WASHINGTON — Boeing has seized the Navy’s MQ-25 tanker drone contract, a major victory for a company that has in recent years struggled to win combat aircraft awards, marking a major step toward a new kind of carrier air wing.
The $805 million contract covers the design, development, fabrication, test and delivery of four Stingray aircraft, a program the service expects will cost about $13 billion overall for 72 aircraft, said Navy acquisition boss James Geurts.
The award to Boeing kicks off what the Navy would is aiming to be a six-year development effort moving toward a 2024 declaration of initial operational capability. At the end, it will mark a historic integration of drones into the Navy’s carrier air wing.
The Navy has traversed a long and complicated road in trying to develop a UAS that would fly on and off its aircraft carriers. It first envisioned UCLASS as a surveillance and strike asset, but the program was canceled in 2016 after stakeholders including the Navy, the office of the secretary of defense and Congress publicly butted heads over the requirements.
Instead, the effort to field a carrier drone was reborn that year as an unmanned tanker that could double the range of the carrier air wing.
“I think we’ll look back on this day and recognize it as a pretty historic event,” Chief of Naval Operations Adm. John Richardson said.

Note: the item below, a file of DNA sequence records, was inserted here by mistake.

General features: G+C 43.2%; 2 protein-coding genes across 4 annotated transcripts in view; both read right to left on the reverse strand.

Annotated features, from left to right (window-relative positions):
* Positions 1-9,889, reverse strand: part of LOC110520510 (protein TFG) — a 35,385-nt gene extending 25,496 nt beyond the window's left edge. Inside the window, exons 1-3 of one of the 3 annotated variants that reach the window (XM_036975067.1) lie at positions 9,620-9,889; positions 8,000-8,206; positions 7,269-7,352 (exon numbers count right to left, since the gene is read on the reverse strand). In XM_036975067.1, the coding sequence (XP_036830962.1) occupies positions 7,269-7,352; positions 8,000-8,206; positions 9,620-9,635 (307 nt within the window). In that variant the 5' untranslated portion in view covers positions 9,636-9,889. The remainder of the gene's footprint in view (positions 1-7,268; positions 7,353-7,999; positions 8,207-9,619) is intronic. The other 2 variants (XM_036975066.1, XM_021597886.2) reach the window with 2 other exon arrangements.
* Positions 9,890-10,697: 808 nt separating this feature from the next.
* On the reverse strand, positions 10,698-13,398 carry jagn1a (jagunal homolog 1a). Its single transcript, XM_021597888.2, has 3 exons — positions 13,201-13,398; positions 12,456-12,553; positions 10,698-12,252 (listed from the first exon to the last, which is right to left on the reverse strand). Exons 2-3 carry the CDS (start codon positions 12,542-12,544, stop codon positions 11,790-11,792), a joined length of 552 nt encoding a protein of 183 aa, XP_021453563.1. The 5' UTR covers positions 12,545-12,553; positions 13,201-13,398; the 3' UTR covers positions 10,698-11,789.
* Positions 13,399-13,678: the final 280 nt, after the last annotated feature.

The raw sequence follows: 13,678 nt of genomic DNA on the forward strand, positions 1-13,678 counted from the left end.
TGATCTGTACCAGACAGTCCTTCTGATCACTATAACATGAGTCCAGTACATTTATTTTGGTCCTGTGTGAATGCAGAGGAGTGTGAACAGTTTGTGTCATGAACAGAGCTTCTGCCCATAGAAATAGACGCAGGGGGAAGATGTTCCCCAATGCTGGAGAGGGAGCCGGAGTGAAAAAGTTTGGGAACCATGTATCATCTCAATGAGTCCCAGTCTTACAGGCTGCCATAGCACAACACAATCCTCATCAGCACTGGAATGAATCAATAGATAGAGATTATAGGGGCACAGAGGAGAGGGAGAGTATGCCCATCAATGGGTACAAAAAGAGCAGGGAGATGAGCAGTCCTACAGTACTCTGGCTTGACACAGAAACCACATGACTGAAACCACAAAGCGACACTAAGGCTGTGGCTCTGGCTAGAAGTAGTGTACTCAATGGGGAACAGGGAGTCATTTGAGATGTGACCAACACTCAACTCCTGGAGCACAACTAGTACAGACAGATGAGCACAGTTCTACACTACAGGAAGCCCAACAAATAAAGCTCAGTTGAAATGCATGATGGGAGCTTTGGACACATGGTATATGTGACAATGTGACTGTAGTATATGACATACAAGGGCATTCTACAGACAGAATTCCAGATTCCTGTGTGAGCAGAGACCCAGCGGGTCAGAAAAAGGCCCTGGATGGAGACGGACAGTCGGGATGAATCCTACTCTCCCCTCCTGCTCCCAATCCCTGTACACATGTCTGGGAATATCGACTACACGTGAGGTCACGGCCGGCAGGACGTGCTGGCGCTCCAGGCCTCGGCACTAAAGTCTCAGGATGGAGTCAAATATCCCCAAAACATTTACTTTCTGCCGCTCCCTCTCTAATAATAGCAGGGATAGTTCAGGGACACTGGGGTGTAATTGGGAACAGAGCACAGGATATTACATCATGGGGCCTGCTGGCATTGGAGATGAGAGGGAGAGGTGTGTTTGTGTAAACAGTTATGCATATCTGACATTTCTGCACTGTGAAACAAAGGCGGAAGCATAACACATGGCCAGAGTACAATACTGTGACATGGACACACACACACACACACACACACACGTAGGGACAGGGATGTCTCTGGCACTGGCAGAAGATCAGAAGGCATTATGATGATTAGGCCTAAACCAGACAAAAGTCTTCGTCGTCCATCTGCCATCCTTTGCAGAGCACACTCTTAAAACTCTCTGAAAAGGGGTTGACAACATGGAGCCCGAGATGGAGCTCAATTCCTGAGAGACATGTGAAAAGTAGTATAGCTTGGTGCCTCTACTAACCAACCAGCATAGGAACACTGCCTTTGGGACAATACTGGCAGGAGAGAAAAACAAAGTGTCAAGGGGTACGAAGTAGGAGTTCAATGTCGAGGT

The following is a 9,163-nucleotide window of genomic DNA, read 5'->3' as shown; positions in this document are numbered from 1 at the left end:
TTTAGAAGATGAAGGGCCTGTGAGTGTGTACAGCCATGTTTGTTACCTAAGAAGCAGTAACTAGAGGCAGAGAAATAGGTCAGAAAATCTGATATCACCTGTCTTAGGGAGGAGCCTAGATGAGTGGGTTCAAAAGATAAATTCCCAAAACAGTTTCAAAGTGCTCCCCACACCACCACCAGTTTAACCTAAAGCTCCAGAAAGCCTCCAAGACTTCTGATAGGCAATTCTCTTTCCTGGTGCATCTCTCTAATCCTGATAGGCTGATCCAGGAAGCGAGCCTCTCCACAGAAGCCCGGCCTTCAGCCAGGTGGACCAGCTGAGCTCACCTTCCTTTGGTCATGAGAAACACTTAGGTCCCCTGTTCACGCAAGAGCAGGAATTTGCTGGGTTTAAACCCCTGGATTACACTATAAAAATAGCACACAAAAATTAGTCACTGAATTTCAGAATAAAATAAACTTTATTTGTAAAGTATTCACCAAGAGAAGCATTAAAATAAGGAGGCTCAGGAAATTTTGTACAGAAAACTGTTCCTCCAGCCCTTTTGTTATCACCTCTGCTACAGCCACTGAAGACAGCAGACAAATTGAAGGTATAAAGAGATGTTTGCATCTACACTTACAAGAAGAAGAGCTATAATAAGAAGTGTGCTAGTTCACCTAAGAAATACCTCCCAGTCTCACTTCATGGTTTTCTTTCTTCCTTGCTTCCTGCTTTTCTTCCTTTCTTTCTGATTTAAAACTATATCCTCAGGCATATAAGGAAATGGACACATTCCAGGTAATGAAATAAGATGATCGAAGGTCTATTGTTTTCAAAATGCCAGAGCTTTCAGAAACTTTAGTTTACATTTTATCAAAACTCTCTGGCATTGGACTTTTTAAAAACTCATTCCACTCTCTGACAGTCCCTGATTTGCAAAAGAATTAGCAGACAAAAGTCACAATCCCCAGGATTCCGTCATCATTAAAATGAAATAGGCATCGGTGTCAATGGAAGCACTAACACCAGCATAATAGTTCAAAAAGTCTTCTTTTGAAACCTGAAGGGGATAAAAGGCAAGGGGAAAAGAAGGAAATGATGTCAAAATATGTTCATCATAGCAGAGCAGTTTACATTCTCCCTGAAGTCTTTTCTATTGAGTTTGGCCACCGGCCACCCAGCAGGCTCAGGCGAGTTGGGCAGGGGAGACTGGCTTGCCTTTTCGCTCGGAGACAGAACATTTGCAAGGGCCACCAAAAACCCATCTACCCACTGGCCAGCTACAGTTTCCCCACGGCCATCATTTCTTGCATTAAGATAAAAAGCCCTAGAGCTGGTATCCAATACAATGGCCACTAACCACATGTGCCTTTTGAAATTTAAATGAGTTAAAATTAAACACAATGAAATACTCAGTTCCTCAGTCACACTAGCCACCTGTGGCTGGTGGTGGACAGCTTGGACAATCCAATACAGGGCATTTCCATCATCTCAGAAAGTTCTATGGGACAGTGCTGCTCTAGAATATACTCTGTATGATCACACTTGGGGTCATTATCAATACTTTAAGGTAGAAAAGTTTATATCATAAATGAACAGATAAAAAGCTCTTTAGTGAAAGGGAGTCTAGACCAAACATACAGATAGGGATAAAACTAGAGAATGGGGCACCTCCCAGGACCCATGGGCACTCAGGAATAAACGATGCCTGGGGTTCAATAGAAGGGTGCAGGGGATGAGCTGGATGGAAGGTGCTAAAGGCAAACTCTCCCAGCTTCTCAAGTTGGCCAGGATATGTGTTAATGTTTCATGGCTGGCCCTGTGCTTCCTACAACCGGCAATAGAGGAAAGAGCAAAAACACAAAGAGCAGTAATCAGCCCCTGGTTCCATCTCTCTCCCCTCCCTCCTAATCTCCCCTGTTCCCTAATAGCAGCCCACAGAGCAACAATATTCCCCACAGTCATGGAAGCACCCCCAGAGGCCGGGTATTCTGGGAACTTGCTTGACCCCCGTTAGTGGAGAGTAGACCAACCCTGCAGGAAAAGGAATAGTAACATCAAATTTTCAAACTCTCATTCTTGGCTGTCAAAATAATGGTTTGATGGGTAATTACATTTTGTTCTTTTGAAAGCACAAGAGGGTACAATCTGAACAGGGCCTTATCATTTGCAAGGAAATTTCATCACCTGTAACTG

“From an operational standpoint we are putting our feet in the water in a big way of integrating unmanned with manned into the air wing,” he said, adding that getting the Stingray into the fleet will free up the Hornets now dedicated to the tanking mission.
While the MQ-25 contract would have been a massive win for any of the competitors, which also included Lockheed Martin and General Atomics, it holds special meaning for Boeing.
Boeing has a long history in both naval aviation and the tanking mission, but its Phantom Works advanced technology wing has failed in recent decades to win high-stakes awards like the joint strike fighter and long-range strike bomber contracts. Today’s win is a big step in toward reversing the trend.
Boeing and General Atomics were widely seen as the favorites for the MQ-25 contest, with each firm offering wing-body-tail designs that were heavily influenced by the company’s work in the precursor to the program, the Unmanned Carrier-Launched Airborne Surveillance and Strike effort.
Both companies designed their aircraft with an eye on lowering-costs and conducted extensive and public testing of its air vehicle or major subsystems. Analysts also pointed to the companies’ experience building tankers and unmanned aerial systems.
Boeing built a full prototype of its MQ-25 design — a reworked version of a UCLASS demonstrator, its MQ-25 Program Director Don “BD” Gaddis told Defense News in March — which it then used in deck handling demos in St. Louis. Program officials have said a first flight could occur soon after contract award.
Meanwhile, General Atomics opted not to construct a full flying prototype, but has been using its Avenger drone in deck handling drills.
A win by Lockheed was unexpected, in part because it was the only vendor to put forward a flying wing design after Northrop Grumman dropped out from the competition in 2017 — which analysts interpreted as a sign that the requirements could favor wing-body-tail designs like those offered by General Atomics and Boeing.
Valerie Insinna is Defense News' air warfare reporter. She previously worked the Navy/congressional beats for Defense Daily, which followed almost three years as a staff writer for National Defense Magazine. Prior to that, she worked as an editorial assistant for the Tokyo Shimbun’s Washington bureau.
David B. Larter was the naval warfare reporter for Defense News.